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MIT researchers can listen to your conversation by watching your potato chip bag

August 5, 2014 | Telepresence Options

MIT_Visual_microphone

Story and images by Rachel Feltman / The Washington Post

Imagine someone listening in to your private conversation by filming the bag of chips sitting on the other side of the room. Oddly specific, I know, but researchers at MIT did just that: They've created an algorithm that can reconstruct sound (and even intelligible speech) with the tiny vibrations it causes on video.

When sound hits an object, it makes distinct vibrations. "There's this very subtle signal that's telling you what the sound passing through is," said Abe Davis, a graduate student in electrical engineering and computer science at MIT and first author on the paper. But the movement is tiny - sometimes as small as thousandths of a pixel on video. It's only when all of these signals are averaged, Davis said, that you can extract sound that makes sense. By observing the entire object, you can filter out the noise.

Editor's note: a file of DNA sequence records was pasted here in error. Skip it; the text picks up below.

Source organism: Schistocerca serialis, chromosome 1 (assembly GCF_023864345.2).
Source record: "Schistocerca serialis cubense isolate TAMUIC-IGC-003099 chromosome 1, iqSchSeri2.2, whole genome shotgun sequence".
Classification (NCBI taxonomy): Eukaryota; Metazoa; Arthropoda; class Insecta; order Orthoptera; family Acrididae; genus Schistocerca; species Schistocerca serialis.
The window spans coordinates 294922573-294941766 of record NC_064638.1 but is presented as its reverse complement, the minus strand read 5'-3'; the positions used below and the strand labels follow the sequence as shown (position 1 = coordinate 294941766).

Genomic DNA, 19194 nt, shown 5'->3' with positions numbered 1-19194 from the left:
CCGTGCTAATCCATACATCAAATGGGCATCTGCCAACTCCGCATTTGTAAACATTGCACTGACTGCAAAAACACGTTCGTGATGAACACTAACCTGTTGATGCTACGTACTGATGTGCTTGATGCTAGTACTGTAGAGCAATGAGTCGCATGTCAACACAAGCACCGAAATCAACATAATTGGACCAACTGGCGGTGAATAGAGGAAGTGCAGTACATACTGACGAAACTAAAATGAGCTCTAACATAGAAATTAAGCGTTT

This particular study grew out of an earlier experiment at MIT, led by Michael Rubinstein, now a postdoctoral researcher at Microsoft Research New England. In 2012, Rubinstein amplified tiny variations in video to detect things like the skin color change caused by the pumping of blood. Studying the vibrations caused by sound was a logical next step. But getting intelligible speech out of the analysis was surprising, Davis said.

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